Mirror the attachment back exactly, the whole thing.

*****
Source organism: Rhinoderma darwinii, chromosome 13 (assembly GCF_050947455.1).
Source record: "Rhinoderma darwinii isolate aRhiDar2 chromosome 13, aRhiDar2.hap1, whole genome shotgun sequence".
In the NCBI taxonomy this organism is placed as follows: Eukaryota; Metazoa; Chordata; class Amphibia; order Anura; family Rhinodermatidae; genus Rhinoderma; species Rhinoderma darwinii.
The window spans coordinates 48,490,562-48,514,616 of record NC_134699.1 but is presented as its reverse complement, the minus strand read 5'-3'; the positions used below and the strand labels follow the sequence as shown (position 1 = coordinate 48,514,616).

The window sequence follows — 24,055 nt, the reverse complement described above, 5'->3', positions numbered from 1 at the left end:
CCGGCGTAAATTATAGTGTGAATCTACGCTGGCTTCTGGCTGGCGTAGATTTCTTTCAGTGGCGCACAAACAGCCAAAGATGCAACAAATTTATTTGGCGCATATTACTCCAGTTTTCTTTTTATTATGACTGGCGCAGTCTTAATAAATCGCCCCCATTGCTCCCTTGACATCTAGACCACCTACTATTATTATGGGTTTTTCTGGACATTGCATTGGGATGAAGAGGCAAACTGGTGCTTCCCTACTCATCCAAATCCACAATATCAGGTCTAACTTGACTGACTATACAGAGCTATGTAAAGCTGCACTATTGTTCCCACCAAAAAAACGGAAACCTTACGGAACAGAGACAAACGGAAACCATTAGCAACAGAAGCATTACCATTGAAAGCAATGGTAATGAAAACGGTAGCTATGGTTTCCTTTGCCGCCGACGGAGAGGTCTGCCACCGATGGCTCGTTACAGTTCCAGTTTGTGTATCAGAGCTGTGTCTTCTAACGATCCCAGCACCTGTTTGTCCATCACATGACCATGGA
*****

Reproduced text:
Source organism: Rhinoderma darwinii, chromosome 13 (assembly GCF_050947455.1).
Source record: "Rhinoderma darwinii isolate aRhiDar2 chromosome 13, aRhiDar2.hap1, whole genome shotgun sequence".
In the NCBI taxonomy this organism is placed as follows: Eukaryota; Metazoa; Chordata; class Amphibia; order Anura; family Rhinodermatidae; genus Rhinoderma; species Rhinoderma darwinii.
The window spans coordinates 48,490,562-48,514,616 of record NC_134699.1 but is presented as its reverse complement, the minus strand read 5'-3'; the positions used below and the strand labels follow the sequence as shown (position 1 = coordinate 48,514,616).

The window sequence follows — 24,055 nt, the reverse complement described above, 5'->3', positions numbered from 1 at the left end:
CCGGCGTAAATTATAGTGTGAATCTACGCTGGCTTCTGGCTGGCGTAGATTTCTTTCAGTGGCGCACAAACAGCCAAAGATGCAACAAATTTATTTGGCGCATATTACTCCAGTTTTCTTTTTATTATGACTGGCGCAGTCTTAATAAATCGCCCCCATTGCTCCCTTGACATCTAGACCACCTACTATTATTATGGGTTTTTCTGGACATTGCATTGGGATGAAGAGGCAAACTGGTGCTTCCCTACTCATCCAAATCCACAATATCAGGTCTAACTTGACTGACTATACAGAGCTATGTAAAGCTGCACTATTGTTCCCACCAAAAAAACGGAAACCTTACGGAACAGAGACAAACGGAAACCATTAGCAACAGAAGCATTACCATTGAAAGCAATGGTAATGAAAACGGTAGCTATGGTTTCCTTTGCCGCCGACGGAGAGGTCTGCCACCGATGGCTCGTTACAGTTCCAGTTTGTGTATCAGAGCTGTGTCTTCTAACGATCCCAGCACCTGTTTGTCCATCACATGACCATGGA